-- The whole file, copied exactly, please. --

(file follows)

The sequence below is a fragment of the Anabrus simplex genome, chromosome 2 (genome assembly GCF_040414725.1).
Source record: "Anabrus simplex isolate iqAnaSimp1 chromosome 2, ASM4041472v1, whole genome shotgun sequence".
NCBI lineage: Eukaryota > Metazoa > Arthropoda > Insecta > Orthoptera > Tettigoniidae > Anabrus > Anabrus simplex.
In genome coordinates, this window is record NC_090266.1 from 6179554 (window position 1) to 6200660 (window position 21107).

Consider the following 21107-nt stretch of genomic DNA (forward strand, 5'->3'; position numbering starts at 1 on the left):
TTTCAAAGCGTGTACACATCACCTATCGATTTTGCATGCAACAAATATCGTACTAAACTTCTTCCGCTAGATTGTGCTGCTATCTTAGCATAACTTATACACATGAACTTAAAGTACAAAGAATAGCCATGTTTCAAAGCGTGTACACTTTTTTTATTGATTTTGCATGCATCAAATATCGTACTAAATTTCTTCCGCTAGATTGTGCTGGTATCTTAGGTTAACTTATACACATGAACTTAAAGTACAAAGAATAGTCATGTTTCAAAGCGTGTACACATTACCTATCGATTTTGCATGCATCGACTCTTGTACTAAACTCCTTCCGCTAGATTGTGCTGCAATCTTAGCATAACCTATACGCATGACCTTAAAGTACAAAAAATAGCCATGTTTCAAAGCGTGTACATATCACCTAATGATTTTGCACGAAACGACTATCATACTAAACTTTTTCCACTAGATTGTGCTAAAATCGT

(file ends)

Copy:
The sequence below is a fragment of the Anabrus simplex genome, chromosome 2 (genome assembly GCF_040414725.1).
Source record: "Anabrus simplex isolate iqAnaSimp1 chromosome 2, ASM4041472v1, whole genome shotgun sequence".
NCBI lineage: Eukaryota > Metazoa > Arthropoda > Insecta > Orthoptera > Tettigoniidae > Anabrus > Anabrus simplex.
In genome coordinates, this window is record NC_090266.1 from 6179554 (window position 1) to 6200660 (window position 21107).

Consider the following 21107-nt stretch of genomic DNA (forward strand, 5'->3'; position numbering starts at 1 on the left):
TTTCAAAGCGTGTACACATCACCTATCGATTTTGCATGCAACAAATATCGTACTAAACTTCTTCCGCTAGATTGTGCTGCTATCTTAGCATAACTTATACACATGAACTTAAAGTACAAAGAATAGCCATGTTTCAAAGCGTGTACACTTTTTTTATTGATTTTGCATGCATCAAATATCGTACTAAATTTCTTCCGCTAGATTGTGCTGGTATCTTAGGTTAACTTATACACATGAACTTAAAGTACAAAGAATAGTCATGTTTCAAAGCGTGTACACATTACCTATCGATTTTGCATGCATCGACTCTTGTACTAAACTCCTTCCGCTAGATTGTGCTGCAATCTTAGCATAACCTATACGCATGACCTTAAAGTACAAAAAATAGCCATGTTTCAAAGCGTGTACATATCACCTAATGATTTTGCACGAAACGACTATCATACTAAACTTTTTCCACTAGATTGTGCTAAAATCGT